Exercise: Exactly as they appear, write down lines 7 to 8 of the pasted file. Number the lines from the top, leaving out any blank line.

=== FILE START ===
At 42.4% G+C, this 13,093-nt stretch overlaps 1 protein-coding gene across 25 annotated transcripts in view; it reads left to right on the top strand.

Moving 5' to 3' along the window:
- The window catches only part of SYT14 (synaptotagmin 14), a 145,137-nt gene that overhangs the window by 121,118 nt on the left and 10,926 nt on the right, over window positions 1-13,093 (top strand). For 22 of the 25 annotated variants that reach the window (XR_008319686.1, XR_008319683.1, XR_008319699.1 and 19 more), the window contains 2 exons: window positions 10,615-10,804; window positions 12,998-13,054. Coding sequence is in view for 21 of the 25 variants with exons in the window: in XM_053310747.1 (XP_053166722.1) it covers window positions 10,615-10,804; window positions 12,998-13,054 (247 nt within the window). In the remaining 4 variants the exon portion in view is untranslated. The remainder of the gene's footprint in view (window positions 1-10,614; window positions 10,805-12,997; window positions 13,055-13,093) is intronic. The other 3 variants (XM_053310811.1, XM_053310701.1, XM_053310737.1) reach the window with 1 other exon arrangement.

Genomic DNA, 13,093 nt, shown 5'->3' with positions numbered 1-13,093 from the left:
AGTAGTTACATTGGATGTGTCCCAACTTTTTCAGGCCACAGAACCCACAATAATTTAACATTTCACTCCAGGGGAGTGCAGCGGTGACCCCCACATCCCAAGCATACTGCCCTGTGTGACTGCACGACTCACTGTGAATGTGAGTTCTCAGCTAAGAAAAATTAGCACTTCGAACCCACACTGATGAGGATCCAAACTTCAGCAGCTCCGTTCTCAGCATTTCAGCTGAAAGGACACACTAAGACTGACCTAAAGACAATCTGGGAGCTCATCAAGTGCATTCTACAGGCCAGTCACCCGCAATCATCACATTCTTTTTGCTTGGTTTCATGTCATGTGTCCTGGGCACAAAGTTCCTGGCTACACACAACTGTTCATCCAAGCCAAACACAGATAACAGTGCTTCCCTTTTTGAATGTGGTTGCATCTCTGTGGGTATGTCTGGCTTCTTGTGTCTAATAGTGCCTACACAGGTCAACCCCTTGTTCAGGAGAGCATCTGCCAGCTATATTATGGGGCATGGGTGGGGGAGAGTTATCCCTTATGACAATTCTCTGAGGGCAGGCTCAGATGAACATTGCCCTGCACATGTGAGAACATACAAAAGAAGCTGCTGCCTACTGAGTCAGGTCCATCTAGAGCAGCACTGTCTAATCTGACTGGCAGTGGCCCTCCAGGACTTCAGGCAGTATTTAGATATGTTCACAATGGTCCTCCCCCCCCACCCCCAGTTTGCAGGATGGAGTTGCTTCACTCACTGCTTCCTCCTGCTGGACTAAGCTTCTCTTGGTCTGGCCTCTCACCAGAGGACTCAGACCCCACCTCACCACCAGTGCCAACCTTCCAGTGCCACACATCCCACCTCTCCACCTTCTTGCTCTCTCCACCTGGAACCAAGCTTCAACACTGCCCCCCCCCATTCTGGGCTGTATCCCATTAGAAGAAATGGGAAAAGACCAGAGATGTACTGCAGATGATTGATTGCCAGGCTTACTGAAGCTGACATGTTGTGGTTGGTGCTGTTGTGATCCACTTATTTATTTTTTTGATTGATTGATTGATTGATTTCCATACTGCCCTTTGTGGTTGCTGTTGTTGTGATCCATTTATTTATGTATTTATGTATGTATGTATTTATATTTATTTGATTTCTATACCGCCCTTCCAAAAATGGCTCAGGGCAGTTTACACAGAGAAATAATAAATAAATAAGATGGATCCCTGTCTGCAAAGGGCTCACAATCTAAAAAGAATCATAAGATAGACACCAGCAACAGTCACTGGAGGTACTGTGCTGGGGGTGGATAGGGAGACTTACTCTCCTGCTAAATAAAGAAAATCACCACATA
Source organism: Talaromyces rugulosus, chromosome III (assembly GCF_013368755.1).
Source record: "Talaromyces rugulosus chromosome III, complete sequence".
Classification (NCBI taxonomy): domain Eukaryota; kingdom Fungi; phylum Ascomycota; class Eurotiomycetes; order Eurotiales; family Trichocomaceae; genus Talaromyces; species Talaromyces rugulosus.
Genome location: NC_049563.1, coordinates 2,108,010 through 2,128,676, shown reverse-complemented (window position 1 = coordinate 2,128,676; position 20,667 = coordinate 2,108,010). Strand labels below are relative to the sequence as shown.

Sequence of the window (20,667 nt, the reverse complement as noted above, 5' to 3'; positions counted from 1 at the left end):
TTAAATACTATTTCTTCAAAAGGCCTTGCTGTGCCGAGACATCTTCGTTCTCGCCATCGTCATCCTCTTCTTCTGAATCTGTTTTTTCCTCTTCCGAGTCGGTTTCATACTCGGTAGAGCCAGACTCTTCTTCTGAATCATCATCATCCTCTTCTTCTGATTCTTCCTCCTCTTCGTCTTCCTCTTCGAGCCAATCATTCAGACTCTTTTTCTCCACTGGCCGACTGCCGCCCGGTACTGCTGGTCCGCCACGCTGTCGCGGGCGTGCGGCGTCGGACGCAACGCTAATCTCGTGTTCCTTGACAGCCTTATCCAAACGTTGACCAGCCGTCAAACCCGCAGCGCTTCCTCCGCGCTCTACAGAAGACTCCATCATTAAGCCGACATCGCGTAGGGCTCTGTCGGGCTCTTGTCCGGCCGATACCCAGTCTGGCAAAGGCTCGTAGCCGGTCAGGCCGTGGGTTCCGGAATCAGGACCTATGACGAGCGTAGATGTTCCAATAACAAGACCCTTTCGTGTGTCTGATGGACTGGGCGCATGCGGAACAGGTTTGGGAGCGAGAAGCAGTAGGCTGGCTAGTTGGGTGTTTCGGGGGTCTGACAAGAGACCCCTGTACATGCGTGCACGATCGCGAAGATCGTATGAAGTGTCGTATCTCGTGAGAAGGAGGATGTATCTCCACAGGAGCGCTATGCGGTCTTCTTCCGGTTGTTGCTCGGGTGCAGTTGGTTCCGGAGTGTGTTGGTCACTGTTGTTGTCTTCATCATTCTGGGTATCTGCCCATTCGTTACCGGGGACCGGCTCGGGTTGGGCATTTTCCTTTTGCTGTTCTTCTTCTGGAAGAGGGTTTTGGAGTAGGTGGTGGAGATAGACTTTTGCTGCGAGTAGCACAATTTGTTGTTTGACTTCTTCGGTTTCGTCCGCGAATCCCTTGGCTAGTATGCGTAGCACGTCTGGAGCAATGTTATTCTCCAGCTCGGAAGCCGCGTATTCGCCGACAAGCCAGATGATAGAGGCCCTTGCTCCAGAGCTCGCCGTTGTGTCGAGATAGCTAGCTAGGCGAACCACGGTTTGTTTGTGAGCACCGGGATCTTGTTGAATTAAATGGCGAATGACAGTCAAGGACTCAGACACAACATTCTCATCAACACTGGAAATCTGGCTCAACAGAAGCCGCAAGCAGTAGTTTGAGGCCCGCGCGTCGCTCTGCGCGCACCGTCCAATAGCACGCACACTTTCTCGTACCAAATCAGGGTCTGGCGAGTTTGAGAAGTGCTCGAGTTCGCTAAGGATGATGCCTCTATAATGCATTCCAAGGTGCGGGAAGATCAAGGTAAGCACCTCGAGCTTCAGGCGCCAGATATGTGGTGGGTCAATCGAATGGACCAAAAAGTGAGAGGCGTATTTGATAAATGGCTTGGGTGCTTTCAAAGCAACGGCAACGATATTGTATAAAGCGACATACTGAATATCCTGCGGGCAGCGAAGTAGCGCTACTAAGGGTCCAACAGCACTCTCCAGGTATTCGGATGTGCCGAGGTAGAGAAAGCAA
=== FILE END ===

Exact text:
Source record: "Talaromyces rugulosus chromosome III, complete sequence".
Classification (NCBI taxonomy): domain Eukaryota; kingdom Fungi; phylum Ascomycota; class Eurotiomycetes; order Eurotiales; family Trichocomaceae; genus Talaromyces; species Talaromyces rugulosus.